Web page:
I have experienced what it was like to be on the other side as I have studied Chinese in a classroom setting and I realize how important fun is to learning. Simply reading the book and doing exercises is dreadfully boring. Reading out loud and choraling/chanting is quite boring too (the echo is interesting though). But, when the teacher played a game with us, requiring us to write down a command on a piece of paper. It was like a shot of electricity jolted us and woke up the room. The class exploded in excitement as it was a break from the boring book. As the class took turns commanding each other  do something, from opening the door, to standing on a desk, to proposing to our teacher, unbeknown to us we reviewed our ability to give commands in Chinese.

So fun adds electricity to the learning and makes you want to be there and want to learn. Make it fun so they don’t realize they are learning.

Find a Great First Job in China (part 3): Ask Questions

Matt | Preparing to Come,Teach English in China | Saturday, March 1st, 2008

This is the third part in how to Find a Great First Job in China. These are not the only ways to find a good job in China, but I believe if you follow these steps you will increase your chances of finding a great job.

So after you have used your network and told your friends about your China plans and did your own research online and in the books. By this step you are probably a few weeks to a few months into your search. You’ve probably contacted a few schools. Now comes the interview or pre-interview process.

In looking for a great job in China, I soon discovered an odd phenomenon: it seemed like I was interviewing the schools more than they were interviewing me. In China, there are loads and loads of schools looking for English teachers. Like I mentioned earlier, you need to be selective as there are a lot of fly-by-night schools that you probably don’t want to work for and definitely not for your first job. So by asking the right questions you can help improve your chances of finding a good school in China.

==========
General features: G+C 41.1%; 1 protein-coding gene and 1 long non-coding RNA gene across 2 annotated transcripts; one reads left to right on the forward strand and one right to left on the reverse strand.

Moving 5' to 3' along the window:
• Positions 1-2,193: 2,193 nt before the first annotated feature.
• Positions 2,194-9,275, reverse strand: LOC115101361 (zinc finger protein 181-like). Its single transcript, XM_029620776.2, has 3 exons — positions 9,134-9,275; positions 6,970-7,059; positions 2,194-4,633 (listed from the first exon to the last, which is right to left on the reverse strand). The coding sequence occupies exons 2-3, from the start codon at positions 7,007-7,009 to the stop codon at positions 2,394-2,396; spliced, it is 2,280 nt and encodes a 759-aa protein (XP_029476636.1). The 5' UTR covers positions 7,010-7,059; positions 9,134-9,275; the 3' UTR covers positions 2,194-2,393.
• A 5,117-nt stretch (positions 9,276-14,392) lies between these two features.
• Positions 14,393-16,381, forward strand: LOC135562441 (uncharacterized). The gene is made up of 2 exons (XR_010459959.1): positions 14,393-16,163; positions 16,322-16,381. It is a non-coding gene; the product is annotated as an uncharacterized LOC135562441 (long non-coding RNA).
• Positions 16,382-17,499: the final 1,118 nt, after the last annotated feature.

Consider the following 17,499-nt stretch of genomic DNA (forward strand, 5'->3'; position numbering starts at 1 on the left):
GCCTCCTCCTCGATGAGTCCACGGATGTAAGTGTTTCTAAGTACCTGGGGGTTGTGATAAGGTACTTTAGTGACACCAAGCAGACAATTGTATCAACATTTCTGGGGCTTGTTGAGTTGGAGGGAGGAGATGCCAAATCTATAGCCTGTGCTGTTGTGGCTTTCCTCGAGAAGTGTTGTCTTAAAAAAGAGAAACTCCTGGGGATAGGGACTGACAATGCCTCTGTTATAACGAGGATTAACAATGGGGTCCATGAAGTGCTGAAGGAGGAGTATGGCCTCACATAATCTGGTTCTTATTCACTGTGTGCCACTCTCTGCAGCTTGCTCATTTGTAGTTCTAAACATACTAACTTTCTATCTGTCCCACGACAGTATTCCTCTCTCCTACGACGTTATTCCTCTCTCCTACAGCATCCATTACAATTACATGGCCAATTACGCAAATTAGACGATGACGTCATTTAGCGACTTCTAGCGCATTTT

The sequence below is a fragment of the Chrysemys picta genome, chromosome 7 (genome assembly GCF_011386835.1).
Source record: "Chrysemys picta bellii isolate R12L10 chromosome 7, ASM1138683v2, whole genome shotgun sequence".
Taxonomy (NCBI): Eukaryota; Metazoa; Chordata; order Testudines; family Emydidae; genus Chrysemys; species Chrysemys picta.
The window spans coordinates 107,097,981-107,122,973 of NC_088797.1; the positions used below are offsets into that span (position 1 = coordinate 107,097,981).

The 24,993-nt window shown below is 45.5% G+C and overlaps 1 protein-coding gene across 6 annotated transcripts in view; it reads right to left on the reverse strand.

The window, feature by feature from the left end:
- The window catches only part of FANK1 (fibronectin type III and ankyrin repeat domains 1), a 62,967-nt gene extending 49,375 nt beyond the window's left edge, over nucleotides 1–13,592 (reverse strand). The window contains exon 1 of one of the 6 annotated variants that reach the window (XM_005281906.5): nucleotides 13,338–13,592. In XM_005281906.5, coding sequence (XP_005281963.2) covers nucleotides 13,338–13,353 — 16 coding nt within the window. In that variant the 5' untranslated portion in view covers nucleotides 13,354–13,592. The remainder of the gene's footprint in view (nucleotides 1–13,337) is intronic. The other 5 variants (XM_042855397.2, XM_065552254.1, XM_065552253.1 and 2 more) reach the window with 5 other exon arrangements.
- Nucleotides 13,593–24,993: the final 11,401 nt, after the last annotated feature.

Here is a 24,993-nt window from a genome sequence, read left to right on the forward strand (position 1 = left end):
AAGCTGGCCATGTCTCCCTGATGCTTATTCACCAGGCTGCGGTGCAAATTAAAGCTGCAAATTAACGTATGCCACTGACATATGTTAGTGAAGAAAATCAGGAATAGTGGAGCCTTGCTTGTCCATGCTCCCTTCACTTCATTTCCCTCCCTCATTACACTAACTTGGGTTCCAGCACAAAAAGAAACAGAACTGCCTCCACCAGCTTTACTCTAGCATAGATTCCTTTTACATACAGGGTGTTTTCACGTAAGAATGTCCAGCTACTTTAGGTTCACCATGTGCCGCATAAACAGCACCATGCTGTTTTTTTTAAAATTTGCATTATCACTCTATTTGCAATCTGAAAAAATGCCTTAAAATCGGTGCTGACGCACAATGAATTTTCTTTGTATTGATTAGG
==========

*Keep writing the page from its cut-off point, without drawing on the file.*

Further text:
Ask lots of questions

Schools in China are desperate for good teachers (aka someone who actually wants to teach, has a degree and has a TESOL/CELTA/TEFL). By asking questions up front you’ll reduce the chance of getting into a bad teaching situation in China. Here are some questions you should know the answer to before you decide on a school.

School history & admin (visas)

  • How long has the school been in operation? MUST ASK THIS. I try to find a school with a minimum 5 years of experience. Definitely don’t go if it’s a start up school, less than one year in operation. You’ll likely work crazy hours, with no resources, the school might go bankrupt and you won’t get paid.
  • What about visas and documentation? Will they do all the work to get you a Z (working) visa? MUST ASK THIS. If they say no, or give a weird excuse/answer – don’t go. A reputable school that is legally set up in China will be able to get you a Z (working) visa.
  • What about accommodations? Will this be taken care of? Where is the school/apartment located? A single room apartment or dorm room is standard for most first postings. You can negotiate for everything in China. Make sure that you get your own room if you like. For two people coming together you should get a big 2 bedroom apartment or 2 single rooms (one for storage). One decent school I worked for advertised that the opened a school in Beijing that was looking for teachers. The teachers arrived only to discover this campus was in the suburbs of Beijing 1 1/2 hour train ride (not subway, but train) from Beijing. Try to find out online where the school is and how far away the apartment is from the school.


  • What are the teaching hours per week? What is a teaching hour at this school? MUST ASK THIS! This varies from school to school. Most university jobs will be 15-20 teaching hours per week (3 to 4 hours per day). Most teaching hours are 50 minutes in class with a 10 minute break to go to next class. Remember you’ll have to do some lesson preparation work on top of this and marking. Know what you are signing up for.